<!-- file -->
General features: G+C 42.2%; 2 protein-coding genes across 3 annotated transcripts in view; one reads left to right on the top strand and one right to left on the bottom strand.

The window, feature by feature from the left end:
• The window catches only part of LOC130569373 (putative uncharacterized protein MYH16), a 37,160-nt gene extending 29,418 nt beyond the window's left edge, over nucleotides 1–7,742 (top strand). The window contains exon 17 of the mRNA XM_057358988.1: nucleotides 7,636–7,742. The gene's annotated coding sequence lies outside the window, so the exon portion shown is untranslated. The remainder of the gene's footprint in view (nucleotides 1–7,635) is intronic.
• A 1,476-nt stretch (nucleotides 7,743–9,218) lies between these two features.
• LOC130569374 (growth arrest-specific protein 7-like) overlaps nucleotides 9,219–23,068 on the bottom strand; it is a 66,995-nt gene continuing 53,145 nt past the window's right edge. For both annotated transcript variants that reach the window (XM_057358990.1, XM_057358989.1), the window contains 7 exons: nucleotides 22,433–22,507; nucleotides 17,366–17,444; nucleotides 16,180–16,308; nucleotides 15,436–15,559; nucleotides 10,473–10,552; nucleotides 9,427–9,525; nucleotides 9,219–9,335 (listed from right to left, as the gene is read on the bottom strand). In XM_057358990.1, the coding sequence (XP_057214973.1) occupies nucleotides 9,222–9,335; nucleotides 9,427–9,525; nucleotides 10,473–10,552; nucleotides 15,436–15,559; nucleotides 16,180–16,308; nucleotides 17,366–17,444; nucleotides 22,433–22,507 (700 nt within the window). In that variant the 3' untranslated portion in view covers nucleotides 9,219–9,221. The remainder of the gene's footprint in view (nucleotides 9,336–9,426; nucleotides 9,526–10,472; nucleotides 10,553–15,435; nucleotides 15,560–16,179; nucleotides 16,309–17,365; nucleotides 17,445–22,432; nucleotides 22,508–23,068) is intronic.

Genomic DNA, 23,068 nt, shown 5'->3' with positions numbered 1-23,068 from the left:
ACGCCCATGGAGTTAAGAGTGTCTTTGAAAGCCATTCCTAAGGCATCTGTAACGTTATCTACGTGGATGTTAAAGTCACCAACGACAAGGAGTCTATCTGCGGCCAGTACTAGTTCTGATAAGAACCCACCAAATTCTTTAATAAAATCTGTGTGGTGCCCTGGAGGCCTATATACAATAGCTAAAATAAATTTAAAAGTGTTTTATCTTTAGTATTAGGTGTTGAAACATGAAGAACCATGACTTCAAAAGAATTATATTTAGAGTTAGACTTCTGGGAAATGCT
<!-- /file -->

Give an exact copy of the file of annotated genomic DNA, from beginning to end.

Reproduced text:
General features: G+C 42.2%; 2 protein-coding genes across 3 annotated transcripts in view; one reads left to right on the top strand and one right to left on the bottom strand.

The window, feature by feature from the left end:
• The window catches only part of LOC130569373 (putative uncharacterized protein MYH16), a 37,160-nt gene extending 29,418 nt beyond the window's left edge, over nucleotides 1–7,742 (top strand). The window contains exon 17 of the mRNA XM_057358988.1: nucleotides 7,636–7,742. The gene's annotated coding sequence lies outside the window, so the exon portion shown is untranslated. The remainder of the gene's footprint in view (nucleotides 1–7,635) is intronic.
• A 1,476-nt stretch (nucleotides 7,743–9,218) lies between these two features.
• LOC130569374 (growth arrest-specific protein 7-like) overlaps nucleotides 9,219–23,068 on the bottom strand; it is a 66,995-nt gene continuing 53,145 nt past the window's right edge. For both annotated transcript variants that reach the window (XM_057358990.1, XM_057358989.1), the window contains 7 exons: nucleotides 22,433–22,507; nucleotides 17,366–17,444; nucleotides 16,180–16,308; nucleotides 15,436–15,559; nucleotides 10,473–10,552; nucleotides 9,427–9,525; nucleotides 9,219–9,335 (listed from right to left, as the gene is read on the bottom strand). In XM_057358990.1, the coding sequence (XP_057214973.1) occupies nucleotides 9,222–9,335; nucleotides 9,427–9,525; nucleotides 10,473–10,552; nucleotides 15,436–15,559; nucleotides 16,180–16,308; nucleotides 17,366–17,444; nucleotides 22,433–22,507 (700 nt within the window). In that variant the 3' untranslated portion in view covers nucleotides 9,219–9,221. The remainder of the gene's footprint in view (nucleotides 9,336–9,426; nucleotides 9,526–10,472; nucleotides 10,553–15,435; nucleotides 15,560–16,179; nucleotides 16,309–17,365; nucleotides 17,445–22,432; nucleotides 22,508–23,068) is intronic.

Genomic DNA, 23,068 nt, shown 5'->3' with positions numbered 1-23,068 from the left:
ACGCCCATGGAGTTAAGAGTGTCTTTGAAAGCCATTCCTAAGGCATCTGTAACGTTATCTACGTGGATGTTAAAGTCACCAACGACAAGGAGTCTATCTGCGGCCAGTACTAGTTCTGATAAGAACCCACCAAATTCTTTAATAAAATCTGTGTGGTGCCCTGGAGGCCTATATACAATAGCTAAAATAAATTTAAAAGTGTTTTATCTTTAGTATTAGGTGTTGAAACATGAAGAACCATGACTTCAAAAGAATTATATTTAGAGTTAGACTTCTGGGAAATGCT